Interview by Roberto Doveris
“Surire” is the new work by documentary filmmaking couple, Bettina Perut and Iván Osnovikoff, about a distant and forgotten salt flat, portrayed through the sharp eyes of these two directors who will be present at Carte Blanche in Locarno. Today they talk to CinemaChile and tell us details about their new production.
To begin, we would like to know what motivates you to travel north to make this documentary about the “Surire” salt flat?
We arrived for the first time in Surire while location scouting for “Noticias”. It was like reaching the moon because of the landscape, oxygen shortage, altitude sickness, and a strong sensation of disconnection. In two days, we realized that it was the perfect location for a movie that would contemplate in deep observation, this remote place distant from what we call the world; it was another world. It also relates to the fact that we had just finished making “Welcome to New York” and we were very excited about the idea of a new adventure in a foreign land. Despite the hardships of shooting at 4,300 meters, in extreme climatic and financial conditions, we were fascinated to discover that in this place where no one seems to live, a complex universe exists in connection to a millenary past that is in constant evolution.
The language used to approach what happens in the area is noteworthy. The silent observation and careful visual composition was already present in your previous works, like “Noticias”. What drives you to set the stage in such way?
Almost from the beginning of our work, we have been motivated by the challenge to explore, grow and progressively come to own a consistent visual language. We have continually attempted to give a less privileged position to the word and to the more conventional human representations; to observe more and talk less, creating images that suggest readings and films that provide the viewer with a chance to experience. Shoots that are an experience and a search and not an errand to illustrate something already defined on paper. The language in the film is the result of the way we face our work.
It seems that between the long shots and the meticulous detail something is missing: mid-shots, full-shots, and the standard documentary approach. What would there be in that gap for you? Why not resort to that?
Not quite so, we do resort to that gap, we just don’t abuse it, and maybe that’s why it creates that impression. Our experience of the world exists at every level: when we have our heads on the pillow and we wake up, we see a close-up of the mouth, nose and eyes of the person we slept with; if we are on a rooftop and see the horizon we see the world on a great wide angle long-shot. Either scale can make sense, create sensations, etc. So we have no reason not to take full advantage of the range, especially if it turns into a tool that enhances the language, and at the same time, the way of thinking about what is being watched.
On the same line of thought, the sound is very independent from the shots, although sometimes it’s synched, it also leaves and appears in off in close-ups and long shots. What can you tell us about the editing of “Surire”?
Just like visually we don’t like to abuse the human scale in conventional frames, sound-wise, the overrepresentation of dialog is another recurrent style we try to avoid. In Surire’s editing, meaning comes from observation and the relationship of the characters, who don’t need to be talking to be so. When we think, we are not talking, we are looking, and what we try to do is to capture that stare onscreen, to suggest what this reality creates in us when we experience it. It’s also about a world in which silence prevails, and therefore, to covey that, it’s necessary to resort to silence.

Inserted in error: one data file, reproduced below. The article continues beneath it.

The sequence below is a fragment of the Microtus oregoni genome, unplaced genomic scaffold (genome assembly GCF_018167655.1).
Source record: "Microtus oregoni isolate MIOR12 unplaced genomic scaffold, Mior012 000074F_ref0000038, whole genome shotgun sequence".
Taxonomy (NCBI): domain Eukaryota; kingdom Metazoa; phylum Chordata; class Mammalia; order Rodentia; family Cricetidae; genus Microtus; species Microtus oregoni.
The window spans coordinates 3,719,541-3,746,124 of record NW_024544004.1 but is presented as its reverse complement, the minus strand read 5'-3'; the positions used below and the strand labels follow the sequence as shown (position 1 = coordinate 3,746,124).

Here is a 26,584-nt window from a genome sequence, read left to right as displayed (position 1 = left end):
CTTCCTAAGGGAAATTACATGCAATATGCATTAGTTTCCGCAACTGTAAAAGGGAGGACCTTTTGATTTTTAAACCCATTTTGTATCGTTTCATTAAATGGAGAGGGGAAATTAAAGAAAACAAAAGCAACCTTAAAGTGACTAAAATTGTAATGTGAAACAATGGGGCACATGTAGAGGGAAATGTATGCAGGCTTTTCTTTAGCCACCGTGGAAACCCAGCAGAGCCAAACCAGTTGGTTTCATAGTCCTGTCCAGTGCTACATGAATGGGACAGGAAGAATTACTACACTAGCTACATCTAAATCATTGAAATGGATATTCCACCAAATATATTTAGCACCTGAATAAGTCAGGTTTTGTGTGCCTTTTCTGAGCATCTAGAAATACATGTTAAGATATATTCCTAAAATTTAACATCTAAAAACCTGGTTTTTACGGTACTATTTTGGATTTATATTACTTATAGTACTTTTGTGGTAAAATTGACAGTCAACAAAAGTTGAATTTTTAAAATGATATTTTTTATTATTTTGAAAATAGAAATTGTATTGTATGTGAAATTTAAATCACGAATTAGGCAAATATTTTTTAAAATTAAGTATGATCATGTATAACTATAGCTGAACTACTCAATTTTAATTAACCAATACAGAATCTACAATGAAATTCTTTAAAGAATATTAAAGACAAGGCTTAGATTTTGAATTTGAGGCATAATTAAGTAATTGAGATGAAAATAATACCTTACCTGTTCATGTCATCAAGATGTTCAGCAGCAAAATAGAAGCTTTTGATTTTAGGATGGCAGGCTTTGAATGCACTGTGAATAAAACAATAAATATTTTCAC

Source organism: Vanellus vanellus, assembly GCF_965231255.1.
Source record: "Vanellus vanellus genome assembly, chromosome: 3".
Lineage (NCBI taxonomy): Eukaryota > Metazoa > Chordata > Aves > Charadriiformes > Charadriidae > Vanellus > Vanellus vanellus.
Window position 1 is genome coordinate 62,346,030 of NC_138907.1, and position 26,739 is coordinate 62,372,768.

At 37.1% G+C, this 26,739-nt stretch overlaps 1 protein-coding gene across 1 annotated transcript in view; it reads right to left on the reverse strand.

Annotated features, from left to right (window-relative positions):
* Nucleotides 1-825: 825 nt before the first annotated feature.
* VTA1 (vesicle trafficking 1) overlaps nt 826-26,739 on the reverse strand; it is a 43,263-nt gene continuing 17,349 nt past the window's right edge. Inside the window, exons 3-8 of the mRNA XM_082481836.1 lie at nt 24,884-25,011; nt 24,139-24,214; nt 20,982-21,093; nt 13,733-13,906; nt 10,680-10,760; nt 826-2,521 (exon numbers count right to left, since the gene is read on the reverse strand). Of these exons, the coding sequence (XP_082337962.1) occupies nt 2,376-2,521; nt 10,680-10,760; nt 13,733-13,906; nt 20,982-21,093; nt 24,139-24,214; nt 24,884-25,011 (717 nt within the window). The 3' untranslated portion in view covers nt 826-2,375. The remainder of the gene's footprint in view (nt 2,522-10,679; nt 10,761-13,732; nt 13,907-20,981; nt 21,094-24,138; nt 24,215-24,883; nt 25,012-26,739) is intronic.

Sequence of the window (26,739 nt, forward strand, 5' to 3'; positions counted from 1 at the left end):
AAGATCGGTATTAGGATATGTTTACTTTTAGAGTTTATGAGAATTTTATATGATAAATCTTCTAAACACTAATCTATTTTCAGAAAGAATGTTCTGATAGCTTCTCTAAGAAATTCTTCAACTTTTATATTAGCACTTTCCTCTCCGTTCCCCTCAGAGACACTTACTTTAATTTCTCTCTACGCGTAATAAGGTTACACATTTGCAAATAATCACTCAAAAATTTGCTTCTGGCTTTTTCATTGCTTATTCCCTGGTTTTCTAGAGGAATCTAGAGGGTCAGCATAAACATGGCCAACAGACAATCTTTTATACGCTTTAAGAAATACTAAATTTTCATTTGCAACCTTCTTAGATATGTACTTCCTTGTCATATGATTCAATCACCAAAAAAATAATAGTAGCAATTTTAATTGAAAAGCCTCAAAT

Regarding the relationship between sound and image, especially as they relate to dialog, another expressive advantage of close-ups and open-shots is that they free us from slavery to lip-syncing. From there on, we can explore new ways of relating sound and image in every audible dimension, which allows us to work creatively with the material. It’s not about pasting something with anything else; in that regard we are very self-demanding.
Just like in your previous work, we could see that approximation to the portrayed bodies is uncomfortable; there’s a direct appeal to the limits of what we are used to, or want to see. However, those shots speak and confront. What is the process of approximation to that blurred image for you? How do you deal with the morbidity of wanting and not wanting to see that which is offensive?
It’s very stimulating to be able to move in the limits between what is conventionally shown and what’s not, not only for the taste of provocation, but because it offers an almost virgin field for audiovisual exploration. To approach a character from the point of view of observing his feet, to narrate a situation in reference to a dead body, or framing the mouth while the character is talking, are not only interesting challenges, but it also allows building readings about those things that escape traditional human narratives. For us, talking heads are to film what geocentrism is to astronomy. Every time we face work, we begin by demanding of ourselves some audiovisual exploration that avoids convention, because it’s the only way to turn the shoot into an exploration, and finally what we show or don’t show is determined at the editing table in relation to the internal world of the film and not about absurd external rules that become dated overtime.